St. James Infirmary is a cooperatively led medical service organization. SWOP is, can be a political organization and an outreach organization, depending on the chapter. The Desiree Alliance Conference was about coming together through the lens of organizing and activism, and of course that leads to sex workers demanding political change. And so Prop K goes on the ballot in San Francisco in 2008. A couple of years later, a proposition very similar went through in Berkeley. It wasn’t to necessarily decriminalize because that happens on a state level, but on a city level you can do things like defunding police efforts and defunding policing efforts around prostitution. And both of them actually come incredibly close to passing and build on each other. A couple of years later, Women With A Vision spearheads a lawsuit that was about disparate impact. So there were two different prostitution charges in the state of Louisiana. And the one with higher penalties was disproportionately targeting street-based workers and Black workers, whereas the one lower penalties were more likely to be used towards white workers. And so in 2011, they win their lawsuit and end sex offender registration in Louisiana for people convicted of prostitution. 

And women, and so, and also both of these, when we’re talking about what’s going on today, both of these are spearheaded by organizations and by activists who are still working. Women With A Vision just introduced the first Decriminalization Bill in a southern state, and just two weeks ago, had a hearing on the bill. Prop K and the proposition in Berkeley are both, people on this call were working on those campaigns. And so this is a very important history, it’s also a very recent history and that means it’s still a really present history. And of course, visibility also means visibility as workers. Even though often it feels like we have to lead these dual lives of organizers versus workers, visibility compliments both. And so as the internet became more accessible to people as people moved onto the internet, things like Craigslist and Backpage, which treats sex work as a normal gig economy in a lot of ways. Both of them had adult services just listed along with other jobs. And that meant that people were looking for other jobs, I had to all of a sudden look at the sex industry too. And that normalization, that incorporation into a mainstream life meant that it put the sex industry in a very visible place. So more sites are advertising sex work.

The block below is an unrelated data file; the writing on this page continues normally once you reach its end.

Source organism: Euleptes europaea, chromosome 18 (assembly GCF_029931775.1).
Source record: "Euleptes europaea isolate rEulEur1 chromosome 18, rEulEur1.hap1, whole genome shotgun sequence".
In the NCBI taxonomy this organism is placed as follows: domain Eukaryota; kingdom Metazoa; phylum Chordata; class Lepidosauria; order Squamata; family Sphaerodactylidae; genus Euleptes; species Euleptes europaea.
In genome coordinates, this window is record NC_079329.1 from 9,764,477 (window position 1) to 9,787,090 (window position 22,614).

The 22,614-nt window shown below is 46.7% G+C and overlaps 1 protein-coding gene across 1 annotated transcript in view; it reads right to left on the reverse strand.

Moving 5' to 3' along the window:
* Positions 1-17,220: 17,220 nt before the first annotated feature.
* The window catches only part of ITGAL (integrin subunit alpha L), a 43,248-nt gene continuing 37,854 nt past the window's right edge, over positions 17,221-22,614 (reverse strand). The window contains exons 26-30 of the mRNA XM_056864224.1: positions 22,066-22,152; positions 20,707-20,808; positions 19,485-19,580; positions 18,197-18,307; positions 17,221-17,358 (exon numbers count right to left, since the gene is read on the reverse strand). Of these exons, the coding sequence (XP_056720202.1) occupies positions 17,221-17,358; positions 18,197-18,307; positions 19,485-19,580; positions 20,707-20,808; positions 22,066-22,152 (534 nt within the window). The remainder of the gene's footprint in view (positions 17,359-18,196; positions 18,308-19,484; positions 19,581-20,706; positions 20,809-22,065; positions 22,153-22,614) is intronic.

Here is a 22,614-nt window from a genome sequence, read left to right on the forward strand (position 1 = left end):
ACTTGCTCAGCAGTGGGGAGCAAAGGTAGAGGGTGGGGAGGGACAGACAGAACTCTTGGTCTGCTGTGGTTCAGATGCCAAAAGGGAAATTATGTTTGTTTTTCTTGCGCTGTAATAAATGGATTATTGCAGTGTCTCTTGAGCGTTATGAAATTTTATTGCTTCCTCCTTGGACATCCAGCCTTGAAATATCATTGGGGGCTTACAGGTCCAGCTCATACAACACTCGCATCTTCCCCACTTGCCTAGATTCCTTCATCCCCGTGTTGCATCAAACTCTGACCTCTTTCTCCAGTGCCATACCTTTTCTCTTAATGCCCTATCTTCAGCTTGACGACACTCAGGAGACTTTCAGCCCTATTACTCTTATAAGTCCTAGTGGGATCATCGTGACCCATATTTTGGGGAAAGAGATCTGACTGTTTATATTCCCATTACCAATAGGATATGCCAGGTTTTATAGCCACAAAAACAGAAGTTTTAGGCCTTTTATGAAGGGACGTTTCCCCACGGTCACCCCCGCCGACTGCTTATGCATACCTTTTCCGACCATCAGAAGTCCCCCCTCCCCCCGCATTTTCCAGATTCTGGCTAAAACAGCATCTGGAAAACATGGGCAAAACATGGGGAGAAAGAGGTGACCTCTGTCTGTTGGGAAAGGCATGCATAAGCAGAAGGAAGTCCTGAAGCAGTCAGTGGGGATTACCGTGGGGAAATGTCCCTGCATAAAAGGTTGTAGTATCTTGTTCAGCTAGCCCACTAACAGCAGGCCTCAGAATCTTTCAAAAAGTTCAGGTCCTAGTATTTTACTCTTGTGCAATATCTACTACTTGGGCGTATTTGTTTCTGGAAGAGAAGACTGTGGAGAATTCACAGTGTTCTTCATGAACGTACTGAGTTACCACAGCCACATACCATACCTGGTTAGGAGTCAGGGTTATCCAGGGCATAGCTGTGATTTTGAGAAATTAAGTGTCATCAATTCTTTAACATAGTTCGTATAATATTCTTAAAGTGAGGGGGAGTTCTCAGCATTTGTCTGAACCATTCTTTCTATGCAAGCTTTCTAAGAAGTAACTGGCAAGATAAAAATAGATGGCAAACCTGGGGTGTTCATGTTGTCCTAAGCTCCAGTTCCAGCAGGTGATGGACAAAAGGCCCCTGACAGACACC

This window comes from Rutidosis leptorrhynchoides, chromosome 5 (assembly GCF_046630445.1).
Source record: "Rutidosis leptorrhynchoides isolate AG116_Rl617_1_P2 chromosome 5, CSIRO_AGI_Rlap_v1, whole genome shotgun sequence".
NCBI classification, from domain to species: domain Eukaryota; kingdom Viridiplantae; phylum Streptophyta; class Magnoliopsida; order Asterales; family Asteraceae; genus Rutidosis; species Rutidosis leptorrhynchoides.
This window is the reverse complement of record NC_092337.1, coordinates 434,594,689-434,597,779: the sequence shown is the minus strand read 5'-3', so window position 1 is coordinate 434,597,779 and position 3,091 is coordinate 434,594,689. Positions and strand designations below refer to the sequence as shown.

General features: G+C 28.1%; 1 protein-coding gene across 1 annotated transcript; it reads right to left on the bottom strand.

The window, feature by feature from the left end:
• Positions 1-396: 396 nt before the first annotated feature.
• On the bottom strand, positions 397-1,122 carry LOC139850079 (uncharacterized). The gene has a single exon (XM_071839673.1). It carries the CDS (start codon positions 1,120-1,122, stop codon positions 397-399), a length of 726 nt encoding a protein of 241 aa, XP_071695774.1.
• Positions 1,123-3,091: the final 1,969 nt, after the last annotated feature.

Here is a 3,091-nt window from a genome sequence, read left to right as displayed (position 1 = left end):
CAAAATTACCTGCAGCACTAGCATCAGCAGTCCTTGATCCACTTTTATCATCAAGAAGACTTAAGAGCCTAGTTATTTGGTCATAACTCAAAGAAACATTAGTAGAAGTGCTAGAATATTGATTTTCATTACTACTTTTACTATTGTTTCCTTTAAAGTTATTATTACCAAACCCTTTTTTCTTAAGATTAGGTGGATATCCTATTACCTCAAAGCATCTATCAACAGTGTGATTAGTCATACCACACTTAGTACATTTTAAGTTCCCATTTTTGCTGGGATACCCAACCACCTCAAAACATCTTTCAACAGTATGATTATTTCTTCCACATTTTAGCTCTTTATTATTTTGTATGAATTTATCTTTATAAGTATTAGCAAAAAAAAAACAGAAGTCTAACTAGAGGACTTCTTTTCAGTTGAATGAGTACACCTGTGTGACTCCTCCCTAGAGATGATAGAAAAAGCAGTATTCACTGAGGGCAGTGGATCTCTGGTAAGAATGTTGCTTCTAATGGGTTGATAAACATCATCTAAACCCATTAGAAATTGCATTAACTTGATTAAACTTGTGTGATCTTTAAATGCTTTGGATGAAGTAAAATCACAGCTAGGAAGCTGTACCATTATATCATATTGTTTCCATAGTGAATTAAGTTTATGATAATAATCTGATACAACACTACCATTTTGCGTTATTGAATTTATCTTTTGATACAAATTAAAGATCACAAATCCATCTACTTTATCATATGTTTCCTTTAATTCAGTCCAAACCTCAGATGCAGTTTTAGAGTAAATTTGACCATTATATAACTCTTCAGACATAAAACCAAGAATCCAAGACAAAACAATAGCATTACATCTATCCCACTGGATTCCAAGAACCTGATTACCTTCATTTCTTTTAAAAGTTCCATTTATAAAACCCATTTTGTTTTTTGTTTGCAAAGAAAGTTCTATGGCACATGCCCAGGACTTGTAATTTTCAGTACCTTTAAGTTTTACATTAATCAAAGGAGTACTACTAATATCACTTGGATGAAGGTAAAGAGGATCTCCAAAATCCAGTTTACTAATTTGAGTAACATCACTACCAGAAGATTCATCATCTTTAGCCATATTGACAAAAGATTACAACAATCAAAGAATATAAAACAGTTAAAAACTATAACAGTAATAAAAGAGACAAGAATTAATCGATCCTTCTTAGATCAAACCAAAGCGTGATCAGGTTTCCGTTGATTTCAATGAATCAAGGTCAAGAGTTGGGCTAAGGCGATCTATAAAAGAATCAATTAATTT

And of course, nothing on the internet is regulated at this point. And honestly, still like the regulations are internal and they’re constantly changing. And so regulations on posts, what could be said and what couldn’t be said, was all still forming at the time. You’re talking about websites that don’t necessarily know the language of what means what, and so they’re not gonna necessarily have regulations of like, “Oh, I know that that means something we don’t want on our site.” And so, every single website either has no regulation or it’s spotty, and it’s not super clear how they do it, and it’s kind of half-assed how they implement it because it is incredibly difficult. Every website is exploring also how to monetize. And so sex workers are often leading this and finding these new avenues. But, the way that websites function is all of a sudden exploring something a little bit different than just selling a product on their site. 

At the same time, sex workers are also developing online presences in digital space that look a little different than how we typically understand them. And so, I’m gonna go into that in a second later, but it means that sex workers are operating in spaces that do have those dual purposes. Sometimes it’s sex workers on them, so and now all of a sudden people are flooding into those spaces. And so what that means as far as advertising and personas also shifts and adapts. So, we’ve been talking a lot about social technology, technology in terms of the internet, in terms of movement. One of the things we haven’t necessarily talked about is how sex work has been also at the forefront of medical technology and medical exploration during this entire period. So, since we didn’t talk about that, it could be a whole four week workshop as well. So super quickly. Of course, sex workers are viewed, when we’re talking about the early 1900s, sex workers are victims, sex workers are in need of saving. This is the development of the trafficking narrative where turning sex workers into people who require you to go in and pull them out is really important.